International Women's Day: Insight from a female seafood hero

Wed 6th March 2019
Women In Seafood

1. What is it like as a female in the seafood industry?

Read what CJ Jackson 'the female face of seafood' has to say about the Seafood industry on International Women's Day.

I have been based at Billingsgate now for nearly 14 years and initially it was a challenge to be accepted into a close knit community and being a female didn’t help that. There are very few females at the market, especially working on the trading floor. I had to prove that I knew what I was talking about and I was careful to never try to bluff as people can see right through it! It is absolutely okay to admit you don’t know everything because no one does. Once the lines were drawn everything began to slot into place.  

I come from a training and writing background and have travelled, worked and fished in many countries around the globe. I have picked up so much information and seen many things first hand during the last 35 years in the food industry as I am naturally very inquisitive.

2. What changes have you seen with regards to gender and the industry?

I am seeing more and more female fishmongers coming into the industry both as successful business women in their own right and counter staff at some of the large retailers. I also am beginning to see a ready acceptance in the work place for all genders and it is an exciting time for the industry.

3. What advice would you give young women who are thinking about a career in the industry?

This job isn’t for the faint hearted!  But I do believe that it offers an excellent opportunity to make your mark in an industry that is developing and changing and tends to be seen as a male dominated career but women are joining. There is so much to learn and even after 35 years working with food and I am still learning new things every day even though I am only a few years off retirement. 

I would encourage both genders to learn good practices: knife skills, understand fishing methods, gain an understanding about sustainability and importantly how to encourage people to eat and enjoy more of this amazing protein source.  

4. What is your favourite thing about the industry?

That you never stop learning and I find so many people willing to share their knowledge of this amazing industry.  I spent a day with a very well-known and respected fisherman recently and he was so excited to learn a new way to cook his seafood. One of his crew taught him and he embraced the knowledge and shared it with everyone else.

5. What do you think could be done to encourage more women to think about a career in seafood?

There needs to continue to be good education in school as to where all our food comes from and to build a life-long enthusiasm for appreciating all our food.  I advise women in particular not to view this as a career path only men should pursue. There are a variety of careers within the industry from fishing to new product development. A good start would be to have a go at fishing or to a Saturday job in a local fishmonger.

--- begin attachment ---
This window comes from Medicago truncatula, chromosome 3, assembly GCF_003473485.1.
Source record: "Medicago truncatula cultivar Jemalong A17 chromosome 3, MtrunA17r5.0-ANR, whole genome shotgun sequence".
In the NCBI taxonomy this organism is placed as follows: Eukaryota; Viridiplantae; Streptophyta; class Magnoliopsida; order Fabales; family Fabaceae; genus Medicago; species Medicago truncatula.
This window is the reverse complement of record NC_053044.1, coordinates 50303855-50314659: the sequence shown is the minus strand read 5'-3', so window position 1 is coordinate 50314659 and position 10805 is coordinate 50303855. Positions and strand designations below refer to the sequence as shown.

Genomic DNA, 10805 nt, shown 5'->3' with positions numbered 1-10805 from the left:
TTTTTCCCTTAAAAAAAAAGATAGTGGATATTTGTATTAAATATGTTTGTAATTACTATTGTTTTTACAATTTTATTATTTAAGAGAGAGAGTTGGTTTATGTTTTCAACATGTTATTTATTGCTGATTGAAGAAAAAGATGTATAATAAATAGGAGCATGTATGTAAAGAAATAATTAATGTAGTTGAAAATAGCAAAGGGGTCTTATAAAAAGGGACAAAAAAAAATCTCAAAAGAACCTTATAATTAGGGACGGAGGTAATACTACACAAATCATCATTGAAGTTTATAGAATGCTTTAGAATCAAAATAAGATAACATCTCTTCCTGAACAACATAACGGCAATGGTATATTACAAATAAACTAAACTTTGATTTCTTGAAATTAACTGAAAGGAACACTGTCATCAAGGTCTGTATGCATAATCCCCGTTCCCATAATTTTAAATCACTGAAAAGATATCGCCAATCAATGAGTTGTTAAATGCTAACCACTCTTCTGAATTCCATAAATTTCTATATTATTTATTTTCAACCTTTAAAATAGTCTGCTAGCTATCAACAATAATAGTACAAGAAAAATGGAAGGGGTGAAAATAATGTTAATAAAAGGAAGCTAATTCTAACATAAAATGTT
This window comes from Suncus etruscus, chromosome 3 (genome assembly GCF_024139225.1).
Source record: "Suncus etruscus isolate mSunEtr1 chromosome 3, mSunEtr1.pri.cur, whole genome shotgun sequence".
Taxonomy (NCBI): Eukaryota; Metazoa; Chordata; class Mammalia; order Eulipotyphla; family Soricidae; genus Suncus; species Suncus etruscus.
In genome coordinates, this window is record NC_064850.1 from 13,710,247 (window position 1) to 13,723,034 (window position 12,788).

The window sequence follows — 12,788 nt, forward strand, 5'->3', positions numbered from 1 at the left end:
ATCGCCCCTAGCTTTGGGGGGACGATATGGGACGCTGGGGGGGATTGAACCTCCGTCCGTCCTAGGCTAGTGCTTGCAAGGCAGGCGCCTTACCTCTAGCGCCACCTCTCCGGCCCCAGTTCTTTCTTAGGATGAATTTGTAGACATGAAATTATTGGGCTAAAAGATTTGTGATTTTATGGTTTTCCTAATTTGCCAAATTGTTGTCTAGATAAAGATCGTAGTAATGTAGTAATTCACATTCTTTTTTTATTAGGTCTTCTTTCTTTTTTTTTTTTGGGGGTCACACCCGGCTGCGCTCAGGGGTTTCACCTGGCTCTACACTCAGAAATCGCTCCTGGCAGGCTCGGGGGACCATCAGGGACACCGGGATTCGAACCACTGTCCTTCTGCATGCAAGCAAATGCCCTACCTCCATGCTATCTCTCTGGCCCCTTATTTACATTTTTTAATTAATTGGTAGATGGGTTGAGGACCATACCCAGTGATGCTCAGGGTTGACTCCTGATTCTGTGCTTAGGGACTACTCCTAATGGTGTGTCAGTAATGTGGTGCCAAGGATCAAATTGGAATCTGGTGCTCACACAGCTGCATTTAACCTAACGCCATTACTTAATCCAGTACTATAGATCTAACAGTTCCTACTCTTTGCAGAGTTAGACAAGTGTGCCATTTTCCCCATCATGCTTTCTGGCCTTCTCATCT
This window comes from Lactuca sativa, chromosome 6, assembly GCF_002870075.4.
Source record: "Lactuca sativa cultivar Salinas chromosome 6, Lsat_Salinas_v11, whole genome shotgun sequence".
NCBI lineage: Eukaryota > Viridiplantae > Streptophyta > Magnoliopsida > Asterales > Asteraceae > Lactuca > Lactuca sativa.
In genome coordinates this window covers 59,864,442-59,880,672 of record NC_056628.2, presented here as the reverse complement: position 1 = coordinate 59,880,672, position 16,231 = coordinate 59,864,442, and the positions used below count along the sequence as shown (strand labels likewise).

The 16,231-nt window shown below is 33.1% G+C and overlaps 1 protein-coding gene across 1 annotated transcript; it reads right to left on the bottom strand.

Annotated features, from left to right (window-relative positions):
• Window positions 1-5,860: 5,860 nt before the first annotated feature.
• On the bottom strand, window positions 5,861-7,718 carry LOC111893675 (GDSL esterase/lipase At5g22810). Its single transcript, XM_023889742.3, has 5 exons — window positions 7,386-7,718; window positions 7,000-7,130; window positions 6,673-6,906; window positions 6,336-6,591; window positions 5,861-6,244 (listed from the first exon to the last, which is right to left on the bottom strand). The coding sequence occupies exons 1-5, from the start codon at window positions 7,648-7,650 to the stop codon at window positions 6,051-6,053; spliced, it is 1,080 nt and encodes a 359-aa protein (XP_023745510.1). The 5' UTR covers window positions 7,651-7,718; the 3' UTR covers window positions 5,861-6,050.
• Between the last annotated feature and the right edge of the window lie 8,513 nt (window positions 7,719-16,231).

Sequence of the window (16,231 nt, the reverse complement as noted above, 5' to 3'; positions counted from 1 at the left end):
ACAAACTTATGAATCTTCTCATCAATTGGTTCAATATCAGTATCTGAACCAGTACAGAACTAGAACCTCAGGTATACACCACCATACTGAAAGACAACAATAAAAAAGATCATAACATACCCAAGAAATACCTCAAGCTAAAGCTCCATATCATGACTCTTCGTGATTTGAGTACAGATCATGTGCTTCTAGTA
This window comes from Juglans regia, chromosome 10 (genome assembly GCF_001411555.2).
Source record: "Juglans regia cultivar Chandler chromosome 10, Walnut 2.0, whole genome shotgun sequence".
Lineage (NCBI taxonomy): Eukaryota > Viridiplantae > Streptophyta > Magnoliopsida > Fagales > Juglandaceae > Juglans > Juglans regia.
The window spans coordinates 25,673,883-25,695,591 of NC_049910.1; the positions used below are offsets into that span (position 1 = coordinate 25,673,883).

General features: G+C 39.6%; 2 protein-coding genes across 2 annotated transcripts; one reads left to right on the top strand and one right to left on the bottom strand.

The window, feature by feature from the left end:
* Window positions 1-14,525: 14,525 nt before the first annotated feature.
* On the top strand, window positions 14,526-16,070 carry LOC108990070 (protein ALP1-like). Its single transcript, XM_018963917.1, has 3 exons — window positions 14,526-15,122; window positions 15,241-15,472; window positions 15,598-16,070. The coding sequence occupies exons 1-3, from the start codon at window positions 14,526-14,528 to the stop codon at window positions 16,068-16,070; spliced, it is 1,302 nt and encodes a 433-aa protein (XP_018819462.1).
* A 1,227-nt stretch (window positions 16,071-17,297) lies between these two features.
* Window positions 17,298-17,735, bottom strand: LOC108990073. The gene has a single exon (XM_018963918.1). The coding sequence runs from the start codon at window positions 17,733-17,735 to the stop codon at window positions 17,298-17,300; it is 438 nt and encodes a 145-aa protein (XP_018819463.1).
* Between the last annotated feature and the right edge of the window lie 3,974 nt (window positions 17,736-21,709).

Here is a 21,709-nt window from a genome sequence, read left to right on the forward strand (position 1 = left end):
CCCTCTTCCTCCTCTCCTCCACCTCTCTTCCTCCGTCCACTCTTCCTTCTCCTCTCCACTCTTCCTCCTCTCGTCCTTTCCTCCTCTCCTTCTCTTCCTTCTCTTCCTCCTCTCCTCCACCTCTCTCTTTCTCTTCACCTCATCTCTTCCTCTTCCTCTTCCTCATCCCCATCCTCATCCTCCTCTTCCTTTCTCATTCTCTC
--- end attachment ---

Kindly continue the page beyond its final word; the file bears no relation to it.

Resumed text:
6. What do you think are the biggest challenges for women in the industry?

I would say to hold your ground and stand up for what you know. It can be a daunting prospect working in an industry that is still so male dominated. I still find many that are patronizing. I was watching some boats on the beach recently and before I had even opened my mouth one of the fishermen said ‘yes love it is a fish, just what you expect at the seaside!” I must have been staring! I had exactly the same thing at Billingsgate but they certainly don’t do it now!

7. If you could go back to your 16 year old self, what advice would you give yourself?

Toughen up, be positive and don’t miss any opportunity sent your way.  I love challenges and what I would do now; I would never had the confidence to do at 16!

8. Who inspires you in the industry and why?

Oh I have several gurus and one is Sue Lucas who has been in the industry all of her life which is inspirational. Sue is currently running her own fishmonger business in Surrey.  Tia from Juneau in Alaska (I’m forgetful with surnames). She is the most elegant fisherman I have ever met. I would love to see her in the UK promoting the industry to women and share her wealth of knowledge. Also, Fred Stroyan, the founder of New England Seafood and the late Peter Stagg from Lelien are both inspirational with their excellent understanding of the industry. 

9. What are your biggest achievements?

I have written several books about Seafood and the first one was back in 1995. The biggest sense of achievement came when the DK Fish Cookbook was published, and I was on a trip to the USA and found it in a book store.  Probably the greatest work achievement was growing into the role as CEO of Billingsgate Seafood School in 2005. My first few weeks on the market were nerve racking as I had to follow in some big food steps and it took about 4 years to feel completely accepted.  

10. Who inspired you to get into the industry?

The interest in seafood started at a very young age on the banks of the River Findhorn in Scotland. Hour upon hour watching out for salmon and brown trout as my Dad and his ghilly patrolled the banks. I had a go at the age of 6 and the first thing I ever caught was an eel. It nearly had me in the water though as it was incredibly strong.  Chris Leftwich (ex Chief Inspector from the market) was my main first contact within the industry. He helped me hugely in the research of my very first book and gave me a considerable amount of time on the market. He is a very knowledgeable man and that inspired me to want to know more! He also persuaded me to consider applying for the role as CEO of the school.

CJ Jackson

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